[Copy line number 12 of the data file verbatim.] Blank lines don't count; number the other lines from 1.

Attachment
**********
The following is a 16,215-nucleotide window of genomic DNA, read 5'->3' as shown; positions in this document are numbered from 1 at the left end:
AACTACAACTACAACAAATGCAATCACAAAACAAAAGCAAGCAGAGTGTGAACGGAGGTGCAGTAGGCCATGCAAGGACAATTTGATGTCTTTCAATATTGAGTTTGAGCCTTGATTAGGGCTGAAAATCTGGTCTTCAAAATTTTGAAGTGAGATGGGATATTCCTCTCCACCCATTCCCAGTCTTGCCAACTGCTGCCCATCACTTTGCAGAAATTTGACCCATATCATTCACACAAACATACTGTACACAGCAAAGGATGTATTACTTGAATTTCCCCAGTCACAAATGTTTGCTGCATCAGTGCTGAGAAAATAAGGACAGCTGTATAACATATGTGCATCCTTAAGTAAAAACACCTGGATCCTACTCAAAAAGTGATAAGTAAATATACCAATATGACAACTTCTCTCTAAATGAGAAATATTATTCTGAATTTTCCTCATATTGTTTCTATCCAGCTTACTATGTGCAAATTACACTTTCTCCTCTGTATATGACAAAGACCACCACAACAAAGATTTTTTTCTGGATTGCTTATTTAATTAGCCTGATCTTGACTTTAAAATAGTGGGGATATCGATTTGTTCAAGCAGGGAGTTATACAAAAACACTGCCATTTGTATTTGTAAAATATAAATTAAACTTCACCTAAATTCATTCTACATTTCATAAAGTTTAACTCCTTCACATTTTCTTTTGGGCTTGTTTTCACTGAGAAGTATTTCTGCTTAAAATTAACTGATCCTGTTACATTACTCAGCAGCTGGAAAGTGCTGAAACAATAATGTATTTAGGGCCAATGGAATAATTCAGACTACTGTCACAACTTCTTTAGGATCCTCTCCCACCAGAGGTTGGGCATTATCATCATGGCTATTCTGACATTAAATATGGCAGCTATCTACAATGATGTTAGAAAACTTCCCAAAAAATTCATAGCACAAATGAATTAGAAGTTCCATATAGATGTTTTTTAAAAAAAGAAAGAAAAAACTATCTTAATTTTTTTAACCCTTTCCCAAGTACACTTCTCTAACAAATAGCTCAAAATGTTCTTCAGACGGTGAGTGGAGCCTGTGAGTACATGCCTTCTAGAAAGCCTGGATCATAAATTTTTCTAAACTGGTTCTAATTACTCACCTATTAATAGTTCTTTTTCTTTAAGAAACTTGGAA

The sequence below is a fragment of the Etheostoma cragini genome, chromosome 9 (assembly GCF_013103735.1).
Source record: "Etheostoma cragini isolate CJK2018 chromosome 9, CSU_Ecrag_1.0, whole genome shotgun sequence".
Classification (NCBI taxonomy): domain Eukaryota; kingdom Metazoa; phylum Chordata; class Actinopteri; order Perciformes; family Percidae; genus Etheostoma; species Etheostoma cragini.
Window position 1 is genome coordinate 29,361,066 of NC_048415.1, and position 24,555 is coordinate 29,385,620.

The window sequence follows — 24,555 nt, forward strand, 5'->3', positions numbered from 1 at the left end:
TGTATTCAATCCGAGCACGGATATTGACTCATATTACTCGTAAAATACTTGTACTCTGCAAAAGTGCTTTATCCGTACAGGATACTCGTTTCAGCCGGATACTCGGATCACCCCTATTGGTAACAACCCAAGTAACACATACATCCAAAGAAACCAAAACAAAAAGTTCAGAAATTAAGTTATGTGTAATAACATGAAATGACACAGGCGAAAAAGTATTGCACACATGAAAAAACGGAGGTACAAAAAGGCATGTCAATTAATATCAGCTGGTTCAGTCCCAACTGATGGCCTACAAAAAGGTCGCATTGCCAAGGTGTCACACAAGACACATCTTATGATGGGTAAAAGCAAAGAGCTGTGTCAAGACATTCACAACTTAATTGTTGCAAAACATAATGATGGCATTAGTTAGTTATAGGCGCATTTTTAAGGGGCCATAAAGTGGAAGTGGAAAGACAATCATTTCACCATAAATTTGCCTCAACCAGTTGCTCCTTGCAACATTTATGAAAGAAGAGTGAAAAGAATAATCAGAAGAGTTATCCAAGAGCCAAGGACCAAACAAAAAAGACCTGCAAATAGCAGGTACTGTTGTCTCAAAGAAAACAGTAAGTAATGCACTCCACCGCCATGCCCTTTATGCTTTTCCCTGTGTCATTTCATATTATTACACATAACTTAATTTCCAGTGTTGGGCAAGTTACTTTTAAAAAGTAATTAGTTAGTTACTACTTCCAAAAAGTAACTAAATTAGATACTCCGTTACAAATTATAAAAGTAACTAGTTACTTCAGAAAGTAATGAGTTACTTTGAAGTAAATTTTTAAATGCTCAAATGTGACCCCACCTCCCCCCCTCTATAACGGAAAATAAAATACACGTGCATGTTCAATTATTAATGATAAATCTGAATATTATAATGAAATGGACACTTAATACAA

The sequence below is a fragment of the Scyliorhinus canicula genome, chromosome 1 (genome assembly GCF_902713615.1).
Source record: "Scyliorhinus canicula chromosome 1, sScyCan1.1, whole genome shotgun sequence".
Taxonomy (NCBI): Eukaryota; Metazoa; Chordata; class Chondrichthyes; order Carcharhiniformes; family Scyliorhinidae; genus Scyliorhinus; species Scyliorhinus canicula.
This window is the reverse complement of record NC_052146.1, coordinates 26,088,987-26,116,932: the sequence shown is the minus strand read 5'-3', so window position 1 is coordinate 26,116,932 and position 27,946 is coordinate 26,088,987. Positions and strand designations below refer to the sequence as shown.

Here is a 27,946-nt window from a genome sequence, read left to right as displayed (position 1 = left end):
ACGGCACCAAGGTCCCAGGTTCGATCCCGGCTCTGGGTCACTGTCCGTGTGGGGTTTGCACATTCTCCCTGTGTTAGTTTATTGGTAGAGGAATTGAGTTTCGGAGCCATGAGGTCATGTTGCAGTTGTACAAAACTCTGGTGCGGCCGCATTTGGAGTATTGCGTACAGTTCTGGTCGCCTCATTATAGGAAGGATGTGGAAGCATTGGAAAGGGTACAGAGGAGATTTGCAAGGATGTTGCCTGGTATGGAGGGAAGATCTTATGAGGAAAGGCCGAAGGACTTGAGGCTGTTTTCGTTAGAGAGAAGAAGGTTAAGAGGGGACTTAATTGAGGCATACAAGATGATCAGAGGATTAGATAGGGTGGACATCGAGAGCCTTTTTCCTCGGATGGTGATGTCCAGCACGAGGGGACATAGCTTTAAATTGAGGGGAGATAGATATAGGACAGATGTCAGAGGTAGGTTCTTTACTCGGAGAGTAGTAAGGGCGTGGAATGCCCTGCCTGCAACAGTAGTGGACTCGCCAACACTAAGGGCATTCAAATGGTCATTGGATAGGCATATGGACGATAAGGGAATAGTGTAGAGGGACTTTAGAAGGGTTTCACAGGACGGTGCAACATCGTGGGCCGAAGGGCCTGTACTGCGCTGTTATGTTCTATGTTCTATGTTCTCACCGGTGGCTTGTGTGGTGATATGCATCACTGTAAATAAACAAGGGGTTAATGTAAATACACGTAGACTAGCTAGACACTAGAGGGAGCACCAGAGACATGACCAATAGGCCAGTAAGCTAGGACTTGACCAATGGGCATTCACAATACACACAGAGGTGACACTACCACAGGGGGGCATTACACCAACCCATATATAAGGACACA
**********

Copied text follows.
This window is the reverse complement of record NC_052146.1, coordinates 26,088,987-26,116,932: the sequence shown is the minus strand read 5'-3', so window position 1 is coordinate 26,116,932 and position 27,946 is coordinate 26,088,987. Positions and strand designations below refer to the sequence as shown.